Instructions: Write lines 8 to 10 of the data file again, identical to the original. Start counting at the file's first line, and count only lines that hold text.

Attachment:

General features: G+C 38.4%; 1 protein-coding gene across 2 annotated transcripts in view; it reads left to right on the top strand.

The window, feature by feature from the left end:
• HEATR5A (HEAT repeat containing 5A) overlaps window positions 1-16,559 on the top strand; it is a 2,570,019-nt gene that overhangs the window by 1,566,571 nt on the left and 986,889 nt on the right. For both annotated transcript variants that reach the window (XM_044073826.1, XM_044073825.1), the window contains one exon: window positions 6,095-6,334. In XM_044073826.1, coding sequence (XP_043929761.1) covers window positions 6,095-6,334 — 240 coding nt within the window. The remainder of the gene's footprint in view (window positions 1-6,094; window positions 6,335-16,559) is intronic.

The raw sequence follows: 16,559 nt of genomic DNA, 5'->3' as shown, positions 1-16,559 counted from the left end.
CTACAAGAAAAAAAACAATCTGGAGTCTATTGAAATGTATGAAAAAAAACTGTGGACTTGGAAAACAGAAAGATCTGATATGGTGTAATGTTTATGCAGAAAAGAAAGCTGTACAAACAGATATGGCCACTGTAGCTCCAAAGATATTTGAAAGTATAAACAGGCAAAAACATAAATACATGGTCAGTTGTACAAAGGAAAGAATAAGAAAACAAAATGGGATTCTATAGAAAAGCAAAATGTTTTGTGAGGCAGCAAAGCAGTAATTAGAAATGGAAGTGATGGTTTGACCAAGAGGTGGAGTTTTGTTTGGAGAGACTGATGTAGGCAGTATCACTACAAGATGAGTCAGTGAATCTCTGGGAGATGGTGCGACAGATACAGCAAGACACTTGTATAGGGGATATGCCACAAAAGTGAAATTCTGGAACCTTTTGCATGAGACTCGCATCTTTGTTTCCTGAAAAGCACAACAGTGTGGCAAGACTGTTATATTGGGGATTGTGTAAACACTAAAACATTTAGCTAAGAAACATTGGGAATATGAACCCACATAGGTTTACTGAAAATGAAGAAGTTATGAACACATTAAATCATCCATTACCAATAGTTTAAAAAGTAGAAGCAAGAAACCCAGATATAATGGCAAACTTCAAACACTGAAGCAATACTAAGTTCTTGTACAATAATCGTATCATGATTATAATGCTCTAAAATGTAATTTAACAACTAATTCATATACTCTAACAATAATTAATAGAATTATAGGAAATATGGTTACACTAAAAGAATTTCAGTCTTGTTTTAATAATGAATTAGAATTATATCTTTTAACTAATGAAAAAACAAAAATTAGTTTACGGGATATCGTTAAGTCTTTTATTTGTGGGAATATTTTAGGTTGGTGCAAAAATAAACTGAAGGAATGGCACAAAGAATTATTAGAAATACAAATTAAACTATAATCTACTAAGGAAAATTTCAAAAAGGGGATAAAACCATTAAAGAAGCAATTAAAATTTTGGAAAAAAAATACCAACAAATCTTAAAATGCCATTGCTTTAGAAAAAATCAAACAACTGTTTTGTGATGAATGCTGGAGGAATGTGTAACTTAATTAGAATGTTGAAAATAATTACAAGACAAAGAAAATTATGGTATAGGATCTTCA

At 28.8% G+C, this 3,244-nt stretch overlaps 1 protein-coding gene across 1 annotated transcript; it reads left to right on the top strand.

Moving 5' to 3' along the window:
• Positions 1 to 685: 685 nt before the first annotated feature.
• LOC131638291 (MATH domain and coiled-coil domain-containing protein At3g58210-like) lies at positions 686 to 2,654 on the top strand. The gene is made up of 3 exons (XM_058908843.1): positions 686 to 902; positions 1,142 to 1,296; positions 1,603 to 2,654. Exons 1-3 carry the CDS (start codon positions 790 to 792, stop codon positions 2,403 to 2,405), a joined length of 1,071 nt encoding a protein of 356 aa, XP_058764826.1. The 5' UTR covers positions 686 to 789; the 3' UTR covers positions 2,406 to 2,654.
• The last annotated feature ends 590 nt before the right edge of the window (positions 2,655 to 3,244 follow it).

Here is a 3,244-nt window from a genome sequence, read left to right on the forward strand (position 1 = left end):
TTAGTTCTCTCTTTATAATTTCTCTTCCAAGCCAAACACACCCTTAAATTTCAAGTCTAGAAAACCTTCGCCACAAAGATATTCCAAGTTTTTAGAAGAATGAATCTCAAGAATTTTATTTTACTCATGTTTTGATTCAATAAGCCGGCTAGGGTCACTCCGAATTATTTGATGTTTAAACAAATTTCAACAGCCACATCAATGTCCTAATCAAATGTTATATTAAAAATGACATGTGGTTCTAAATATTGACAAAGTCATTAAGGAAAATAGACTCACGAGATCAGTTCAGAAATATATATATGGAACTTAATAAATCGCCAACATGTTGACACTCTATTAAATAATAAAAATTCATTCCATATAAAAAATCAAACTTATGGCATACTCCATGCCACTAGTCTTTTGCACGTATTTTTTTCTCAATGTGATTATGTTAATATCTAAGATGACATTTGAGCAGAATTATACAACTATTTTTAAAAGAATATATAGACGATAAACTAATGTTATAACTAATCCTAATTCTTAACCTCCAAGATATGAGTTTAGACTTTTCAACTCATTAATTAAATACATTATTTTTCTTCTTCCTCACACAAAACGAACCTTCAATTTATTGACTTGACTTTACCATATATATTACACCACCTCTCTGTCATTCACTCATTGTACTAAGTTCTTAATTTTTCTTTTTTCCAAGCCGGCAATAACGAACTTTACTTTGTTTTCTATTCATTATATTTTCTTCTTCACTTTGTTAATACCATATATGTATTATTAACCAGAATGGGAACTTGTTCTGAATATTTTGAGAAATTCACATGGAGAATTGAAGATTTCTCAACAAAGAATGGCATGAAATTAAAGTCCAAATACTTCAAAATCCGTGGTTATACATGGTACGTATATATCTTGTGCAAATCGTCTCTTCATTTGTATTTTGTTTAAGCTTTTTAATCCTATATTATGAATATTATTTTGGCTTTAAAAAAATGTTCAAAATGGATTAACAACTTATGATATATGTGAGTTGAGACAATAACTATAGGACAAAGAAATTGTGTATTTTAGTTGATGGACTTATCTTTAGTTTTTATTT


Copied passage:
• Positions 1 to 685: 685 nt before the first annotated feature.
• LOC131638291 (MATH domain and coiled-coil domain-containing protein At3g58210-like) lies at positions 686 to 2,654 on the top strand. The gene is made up of 3 exons (XM_058908843.1): positions 686 to 902; positions 1,142 to 1,296; positions 1,603 to 2,654. Exons 1-3 carry the CDS (start codon positions 790 to 792, stop codon positions 2,403 to 2,405), a joined length of 1,071 nt encoding a protein of 356 aa, XP_058764826.1. The 5' UTR covers positions 686 to 789; the 3' UTR covers positions 2,406 to 2,654.
• The last annotated feature ends 590 nt before the right edge of the window (positions 2,655 to 3,244 follow it).